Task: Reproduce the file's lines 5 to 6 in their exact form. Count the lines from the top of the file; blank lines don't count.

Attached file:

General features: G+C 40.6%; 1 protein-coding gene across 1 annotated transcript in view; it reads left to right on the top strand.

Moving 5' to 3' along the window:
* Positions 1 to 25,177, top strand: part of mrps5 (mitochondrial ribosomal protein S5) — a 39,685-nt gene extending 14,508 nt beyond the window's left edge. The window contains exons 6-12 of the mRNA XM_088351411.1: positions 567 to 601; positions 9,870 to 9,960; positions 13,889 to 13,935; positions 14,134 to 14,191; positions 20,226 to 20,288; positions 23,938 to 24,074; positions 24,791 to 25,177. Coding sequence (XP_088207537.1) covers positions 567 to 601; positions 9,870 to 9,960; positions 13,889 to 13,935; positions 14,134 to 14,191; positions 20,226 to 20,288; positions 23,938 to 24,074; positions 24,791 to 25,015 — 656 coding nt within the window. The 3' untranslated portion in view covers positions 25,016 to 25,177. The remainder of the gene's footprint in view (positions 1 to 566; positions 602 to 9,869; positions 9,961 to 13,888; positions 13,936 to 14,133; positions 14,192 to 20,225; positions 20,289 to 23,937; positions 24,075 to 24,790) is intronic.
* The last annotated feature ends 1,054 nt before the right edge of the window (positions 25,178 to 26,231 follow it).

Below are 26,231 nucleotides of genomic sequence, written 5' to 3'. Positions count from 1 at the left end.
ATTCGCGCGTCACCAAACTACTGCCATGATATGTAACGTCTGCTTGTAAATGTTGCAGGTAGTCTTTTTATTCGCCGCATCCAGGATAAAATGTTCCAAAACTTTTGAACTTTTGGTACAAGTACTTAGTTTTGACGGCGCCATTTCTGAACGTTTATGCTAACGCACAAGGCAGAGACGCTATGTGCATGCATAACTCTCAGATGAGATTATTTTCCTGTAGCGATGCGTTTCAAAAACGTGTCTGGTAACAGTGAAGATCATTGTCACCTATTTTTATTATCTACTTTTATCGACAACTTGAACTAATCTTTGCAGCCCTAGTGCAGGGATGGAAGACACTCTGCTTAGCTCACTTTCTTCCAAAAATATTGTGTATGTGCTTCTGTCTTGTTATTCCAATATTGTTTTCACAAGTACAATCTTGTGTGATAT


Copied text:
Below are 26,231 nucleotides of genomic sequence, written 5' to 3'. Positions count from 1 at the left end.
ATTCGCGCGTCACCAAACTACTGCCATGATATGTAACGTCTGCTTGTAAATGTTGCAGGTAGTCTTTTTATTCGCCGCATCCAGGATAAAATGTTCCAAAACTTTTGAACTTTTGGTACAAGTACTTAGTTTTGACGGCGCCATTTCTGAACGTTTATGCTAACGCACAAGGCAGAGACGCTATGTGCATGCATAACTCTCAGATGAGATTATTTTCCTGTAGCGATGCGTTTCAAAAACGTGTCTGGTAACAGTGAAGATCATTGTCACCTATTTTTATTATCTACTTTTATCGACAACTTGAACTAATCTTTGCAGCCCTAGTGCAGGGATGGAAGACACTCTGCTTAGCTCACTTTCTTCCAAAAATATTGTGTATGTGCTTCTGTCTTGTTATTCCAATATTGTTTTCACAAGTACAATCTTGTGTGATAT